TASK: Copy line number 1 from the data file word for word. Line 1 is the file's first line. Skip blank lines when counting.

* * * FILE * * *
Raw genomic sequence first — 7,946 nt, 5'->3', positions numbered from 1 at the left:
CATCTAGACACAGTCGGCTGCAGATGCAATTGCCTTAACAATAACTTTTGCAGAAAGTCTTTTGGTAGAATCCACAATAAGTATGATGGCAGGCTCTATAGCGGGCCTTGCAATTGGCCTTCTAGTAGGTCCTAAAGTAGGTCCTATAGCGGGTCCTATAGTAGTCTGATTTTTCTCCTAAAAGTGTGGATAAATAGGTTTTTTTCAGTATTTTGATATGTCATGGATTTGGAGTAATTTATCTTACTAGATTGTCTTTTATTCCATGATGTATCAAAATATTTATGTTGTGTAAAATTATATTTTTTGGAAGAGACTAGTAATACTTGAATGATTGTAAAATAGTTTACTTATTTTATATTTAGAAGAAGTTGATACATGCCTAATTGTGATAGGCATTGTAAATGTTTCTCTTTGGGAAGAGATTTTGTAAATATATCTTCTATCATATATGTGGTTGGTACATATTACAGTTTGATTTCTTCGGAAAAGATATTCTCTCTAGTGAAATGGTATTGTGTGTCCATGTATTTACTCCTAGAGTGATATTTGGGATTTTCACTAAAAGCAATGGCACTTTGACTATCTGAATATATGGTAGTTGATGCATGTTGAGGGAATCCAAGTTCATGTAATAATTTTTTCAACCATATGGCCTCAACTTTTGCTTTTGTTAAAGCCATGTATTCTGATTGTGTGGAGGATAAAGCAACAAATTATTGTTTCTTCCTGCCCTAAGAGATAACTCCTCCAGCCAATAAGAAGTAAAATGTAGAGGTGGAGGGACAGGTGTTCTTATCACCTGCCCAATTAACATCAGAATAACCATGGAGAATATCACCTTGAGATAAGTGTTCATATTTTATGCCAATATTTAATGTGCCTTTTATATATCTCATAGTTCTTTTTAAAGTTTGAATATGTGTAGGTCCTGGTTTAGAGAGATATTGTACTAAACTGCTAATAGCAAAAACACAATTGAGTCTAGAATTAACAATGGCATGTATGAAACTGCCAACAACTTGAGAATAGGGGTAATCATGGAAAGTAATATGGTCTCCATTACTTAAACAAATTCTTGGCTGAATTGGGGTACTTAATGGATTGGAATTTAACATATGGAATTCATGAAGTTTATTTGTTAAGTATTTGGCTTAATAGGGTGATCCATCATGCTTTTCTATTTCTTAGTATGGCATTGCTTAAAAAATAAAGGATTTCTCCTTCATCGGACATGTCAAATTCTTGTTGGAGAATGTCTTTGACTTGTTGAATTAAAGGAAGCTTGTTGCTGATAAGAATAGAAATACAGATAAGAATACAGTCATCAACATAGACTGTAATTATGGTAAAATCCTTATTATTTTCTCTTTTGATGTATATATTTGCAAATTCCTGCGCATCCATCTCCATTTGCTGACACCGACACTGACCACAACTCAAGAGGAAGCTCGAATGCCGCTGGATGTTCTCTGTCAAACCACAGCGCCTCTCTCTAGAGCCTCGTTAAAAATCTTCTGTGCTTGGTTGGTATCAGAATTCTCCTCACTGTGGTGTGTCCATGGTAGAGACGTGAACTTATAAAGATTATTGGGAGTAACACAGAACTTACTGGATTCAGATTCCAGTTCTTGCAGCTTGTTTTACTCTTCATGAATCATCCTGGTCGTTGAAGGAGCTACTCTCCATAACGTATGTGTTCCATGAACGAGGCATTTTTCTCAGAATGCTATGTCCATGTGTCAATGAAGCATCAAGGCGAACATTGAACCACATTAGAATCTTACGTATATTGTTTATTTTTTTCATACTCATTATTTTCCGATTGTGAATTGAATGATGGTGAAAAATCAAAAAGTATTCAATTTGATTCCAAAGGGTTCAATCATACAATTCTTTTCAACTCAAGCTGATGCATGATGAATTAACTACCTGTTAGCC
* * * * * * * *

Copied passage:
Raw genomic sequence first — 7,946 nt, 5'->3', positions numbered from 1 at the left: